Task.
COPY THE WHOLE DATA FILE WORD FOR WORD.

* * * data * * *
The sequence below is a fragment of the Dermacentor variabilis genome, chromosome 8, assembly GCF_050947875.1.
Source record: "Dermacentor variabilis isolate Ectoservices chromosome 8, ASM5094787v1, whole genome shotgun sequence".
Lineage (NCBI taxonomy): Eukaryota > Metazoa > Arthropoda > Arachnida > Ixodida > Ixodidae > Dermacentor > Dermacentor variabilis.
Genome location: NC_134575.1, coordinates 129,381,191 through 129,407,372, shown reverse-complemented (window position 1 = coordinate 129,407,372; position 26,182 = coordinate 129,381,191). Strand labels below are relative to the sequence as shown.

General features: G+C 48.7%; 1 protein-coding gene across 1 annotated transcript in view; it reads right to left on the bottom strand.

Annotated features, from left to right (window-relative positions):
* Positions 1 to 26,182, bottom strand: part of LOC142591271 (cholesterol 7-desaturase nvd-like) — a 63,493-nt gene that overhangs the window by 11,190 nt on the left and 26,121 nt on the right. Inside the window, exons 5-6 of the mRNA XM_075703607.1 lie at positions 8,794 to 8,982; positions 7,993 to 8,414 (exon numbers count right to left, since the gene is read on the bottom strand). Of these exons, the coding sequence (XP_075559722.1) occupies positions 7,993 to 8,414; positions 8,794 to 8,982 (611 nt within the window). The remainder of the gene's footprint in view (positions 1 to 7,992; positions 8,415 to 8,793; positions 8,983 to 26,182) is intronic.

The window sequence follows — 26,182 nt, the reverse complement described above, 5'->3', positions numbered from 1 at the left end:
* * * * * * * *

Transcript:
The sequence below is a fragment of the Dermacentor variabilis genome, chromosome 8, assembly GCF_050947875.1.
Source record: "Dermacentor variabilis isolate Ectoservices chromosome 8, ASM5094787v1, whole genome shotgun sequence".
Lineage (NCBI taxonomy): Eukaryota > Metazoa > Arthropoda > Arachnida > Ixodida > Ixodidae > Dermacentor > Dermacentor variabilis.
Genome location: NC_134575.1, coordinates 129,381,191 through 129,407,372, shown reverse-complemented (window position 1 = coordinate 129,407,372; position 26,182 = coordinate 129,381,191). Strand labels below are relative to the sequence as shown.

General features: G+C 48.7%; 1 protein-coding gene across 1 annotated transcript in view; it reads right to left on the bottom strand.

Annotated features, from left to right (window-relative positions):
* Positions 1 to 26,182, bottom strand: part of LOC142591271 (cholesterol 7-desaturase nvd-like) — a 63,493-nt gene that overhangs the window by 11,190 nt on the left and 26,121 nt on the right. Inside the window, exons 5-6 of the mRNA XM_075703607.1 lie at positions 8,794 to 8,982; positions 7,993 to 8,414 (exon numbers count right to left, since the gene is read on the bottom strand). Of these exons, the coding sequence (XP_075559722.1) occupies positions 7,993 to 8,414; positions 8,794 to 8,982 (611 nt within the window). The remainder of the gene's footprint in view (positions 1 to 7,992; positions 8,415 to 8,793; positions 8,983 to 26,182) is intronic.

The window sequence follows — 26,182 nt, the reverse complement described above, 5'->3', positions numbered from 1 at the left end: